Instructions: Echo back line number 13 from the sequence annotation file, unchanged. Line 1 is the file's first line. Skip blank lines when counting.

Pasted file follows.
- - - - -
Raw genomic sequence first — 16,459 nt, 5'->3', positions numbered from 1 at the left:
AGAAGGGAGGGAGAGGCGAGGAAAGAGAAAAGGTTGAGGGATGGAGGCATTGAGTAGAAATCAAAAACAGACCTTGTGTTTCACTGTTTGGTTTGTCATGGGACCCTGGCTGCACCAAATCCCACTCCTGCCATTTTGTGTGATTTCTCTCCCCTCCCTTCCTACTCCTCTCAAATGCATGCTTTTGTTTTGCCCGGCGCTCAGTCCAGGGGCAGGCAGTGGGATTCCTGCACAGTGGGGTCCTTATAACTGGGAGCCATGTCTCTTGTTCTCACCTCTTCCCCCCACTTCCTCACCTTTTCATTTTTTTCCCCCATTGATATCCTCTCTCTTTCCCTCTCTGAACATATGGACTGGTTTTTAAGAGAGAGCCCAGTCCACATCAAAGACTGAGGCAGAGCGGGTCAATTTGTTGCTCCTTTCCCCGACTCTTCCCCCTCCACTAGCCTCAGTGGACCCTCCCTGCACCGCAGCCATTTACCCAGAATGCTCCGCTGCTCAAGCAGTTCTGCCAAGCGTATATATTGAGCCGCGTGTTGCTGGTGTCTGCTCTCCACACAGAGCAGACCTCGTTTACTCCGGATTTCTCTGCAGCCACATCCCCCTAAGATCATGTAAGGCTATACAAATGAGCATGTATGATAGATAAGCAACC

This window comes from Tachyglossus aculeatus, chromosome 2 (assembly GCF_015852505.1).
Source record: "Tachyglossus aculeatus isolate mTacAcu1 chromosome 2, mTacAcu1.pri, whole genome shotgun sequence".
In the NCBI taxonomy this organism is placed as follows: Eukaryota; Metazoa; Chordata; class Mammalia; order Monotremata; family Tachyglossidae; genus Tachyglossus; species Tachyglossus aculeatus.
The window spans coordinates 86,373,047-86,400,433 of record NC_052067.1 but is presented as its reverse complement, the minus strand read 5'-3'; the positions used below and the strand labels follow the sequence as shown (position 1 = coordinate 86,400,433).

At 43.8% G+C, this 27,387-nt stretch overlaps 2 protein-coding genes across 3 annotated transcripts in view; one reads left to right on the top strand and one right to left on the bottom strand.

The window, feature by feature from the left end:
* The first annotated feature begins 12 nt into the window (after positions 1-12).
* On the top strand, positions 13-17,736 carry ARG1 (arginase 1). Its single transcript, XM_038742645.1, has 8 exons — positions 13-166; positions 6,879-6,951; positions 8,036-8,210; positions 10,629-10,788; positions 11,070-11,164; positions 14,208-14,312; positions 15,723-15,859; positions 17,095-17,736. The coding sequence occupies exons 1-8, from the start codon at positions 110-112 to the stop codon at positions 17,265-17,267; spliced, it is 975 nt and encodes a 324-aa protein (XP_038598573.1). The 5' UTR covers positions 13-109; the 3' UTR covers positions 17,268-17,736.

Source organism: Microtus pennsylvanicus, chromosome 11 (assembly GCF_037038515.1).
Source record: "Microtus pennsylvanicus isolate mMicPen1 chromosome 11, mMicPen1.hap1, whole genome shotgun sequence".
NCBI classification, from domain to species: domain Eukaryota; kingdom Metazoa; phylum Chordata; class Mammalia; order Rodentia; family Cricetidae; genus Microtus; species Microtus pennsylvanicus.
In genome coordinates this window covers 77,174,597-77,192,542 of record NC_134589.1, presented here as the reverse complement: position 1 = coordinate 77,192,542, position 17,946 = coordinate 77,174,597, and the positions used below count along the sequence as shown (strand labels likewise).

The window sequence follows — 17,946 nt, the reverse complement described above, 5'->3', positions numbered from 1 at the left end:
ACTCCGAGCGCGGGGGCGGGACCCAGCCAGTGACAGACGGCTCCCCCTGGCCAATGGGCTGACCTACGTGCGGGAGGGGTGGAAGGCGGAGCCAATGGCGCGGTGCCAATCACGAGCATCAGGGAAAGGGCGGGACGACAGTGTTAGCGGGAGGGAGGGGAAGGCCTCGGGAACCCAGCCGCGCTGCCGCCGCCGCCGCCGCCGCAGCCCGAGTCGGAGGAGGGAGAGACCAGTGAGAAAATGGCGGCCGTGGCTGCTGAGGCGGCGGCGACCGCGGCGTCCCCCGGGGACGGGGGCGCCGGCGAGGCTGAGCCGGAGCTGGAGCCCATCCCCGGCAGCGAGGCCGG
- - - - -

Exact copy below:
NCBI classification, from domain to species: domain Eukaryota; kingdom Metazoa; phylum Chordata; class Mammalia; order Rodentia; family Cricetidae; genus Microtus; species Microtus pennsylvanicus.